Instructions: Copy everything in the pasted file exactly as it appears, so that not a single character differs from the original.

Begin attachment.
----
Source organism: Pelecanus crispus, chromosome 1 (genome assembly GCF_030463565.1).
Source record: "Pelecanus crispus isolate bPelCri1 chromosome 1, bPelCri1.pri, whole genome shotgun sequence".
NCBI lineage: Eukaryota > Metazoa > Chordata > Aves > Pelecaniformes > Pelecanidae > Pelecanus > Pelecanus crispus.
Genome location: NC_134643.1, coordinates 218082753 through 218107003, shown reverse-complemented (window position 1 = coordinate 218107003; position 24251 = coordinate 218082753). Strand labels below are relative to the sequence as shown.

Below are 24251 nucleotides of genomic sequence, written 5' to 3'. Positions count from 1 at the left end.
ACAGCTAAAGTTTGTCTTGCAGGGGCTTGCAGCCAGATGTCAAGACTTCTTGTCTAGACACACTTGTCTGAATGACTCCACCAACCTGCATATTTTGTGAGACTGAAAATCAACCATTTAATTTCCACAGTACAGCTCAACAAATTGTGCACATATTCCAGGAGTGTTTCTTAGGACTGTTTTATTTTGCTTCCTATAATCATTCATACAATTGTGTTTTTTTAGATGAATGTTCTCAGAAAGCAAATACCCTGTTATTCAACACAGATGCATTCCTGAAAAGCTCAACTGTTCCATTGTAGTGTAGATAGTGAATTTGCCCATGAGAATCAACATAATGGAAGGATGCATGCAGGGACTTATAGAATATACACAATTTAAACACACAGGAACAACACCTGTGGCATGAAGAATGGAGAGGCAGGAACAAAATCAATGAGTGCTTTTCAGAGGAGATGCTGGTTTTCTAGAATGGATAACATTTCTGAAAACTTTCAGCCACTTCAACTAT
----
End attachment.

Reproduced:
Source organism: Pelecanus crispus, chromosome 1 (genome assembly GCF_030463565.1).
Source record: "Pelecanus crispus isolate bPelCri1 chromosome 1, bPelCri1.pri, whole genome shotgun sequence".
NCBI lineage: Eukaryota > Metazoa > Chordata > Aves > Pelecaniformes > Pelecanidae > Pelecanus > Pelecanus crispus.
Genome location: NC_134643.1, coordinates 218082753 through 218107003, shown reverse-complemented (window position 1 = coordinate 218107003; position 24251 = coordinate 218082753). Strand labels below are relative to the sequence as shown.

Below are 24251 nucleotides of genomic sequence, written 5' to 3'. Positions count from 1 at the left end.
ACAGCTAAAGTTTGTCTTGCAGGGGCTTGCAGCCAGATGTCAAGACTTCTTGTCTAGACACACTTGTCTGAATGACTCCACCAACCTGCATATTTTGTGAGACTGAAAATCAACCATTTAATTTCCACAGTACAGCTCAACAAATTGTGCACATATTCCAGGAGTGTTTCTTAGGACTGTTTTATTTTGCTTCCTATAATCATTCATACAATTGTGTTTTTTTAGATGAATGTTCTCAGAAAGCAAATACCCTGTTATTCAACACAGATGCATTCCTGAAAAGCTCAACTGTTCCATTGTAGTGTAGATAGTGAATTTGCCCATGAGAATCAACATAATGGAAGGATGCATGCAGGGACTTATAGAATATACACAATTTAAACACACAGGAACAACACCTGTGGCATGAAGAATGGAGAGGCAGGAACAAAATCAATGAGTGCTTTTCAGAGGAGATGCTGGTTTTCTAGAATGGATAACATTTCTGAAAACTTTCAGCCACTTCAACTAT